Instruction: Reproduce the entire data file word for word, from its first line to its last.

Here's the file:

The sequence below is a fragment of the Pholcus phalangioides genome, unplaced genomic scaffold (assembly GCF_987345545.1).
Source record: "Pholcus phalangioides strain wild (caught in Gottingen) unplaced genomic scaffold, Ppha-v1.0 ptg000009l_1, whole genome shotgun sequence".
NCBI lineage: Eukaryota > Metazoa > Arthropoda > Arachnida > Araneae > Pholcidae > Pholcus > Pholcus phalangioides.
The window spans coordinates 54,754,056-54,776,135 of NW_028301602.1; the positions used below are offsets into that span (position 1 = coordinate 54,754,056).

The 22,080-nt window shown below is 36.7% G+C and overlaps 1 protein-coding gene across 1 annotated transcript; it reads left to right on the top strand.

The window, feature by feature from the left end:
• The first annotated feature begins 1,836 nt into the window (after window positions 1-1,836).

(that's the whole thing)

The sequence below is a fragment of the Pholcus phalangioides genome, unplaced genomic scaffold (assembly GCF_987345545.1).
Source record: "Pholcus phalangioides strain wild (caught in Gottingen) unplaced genomic scaffold, Ppha-v1.0 ptg000009l_1, whole genome shotgun sequence".
NCBI lineage: Eukaryota > Metazoa > Arthropoda > Arachnida > Araneae > Pholcidae > Pholcus > Pholcus phalangioides.
The window spans coordinates 54,754,056-54,776,135 of NW_028301602.1; the positions used below are offsets into that span (position 1 = coordinate 54,754,056).

The 22,080-nt window shown below is 36.7% G+C and overlaps 1 protein-coding gene across 1 annotated transcript; it reads left to right on the top strand.

The window, feature by feature from the left end:
• The first annotated feature begins 1,836 nt into the window (after window positions 1-1,836).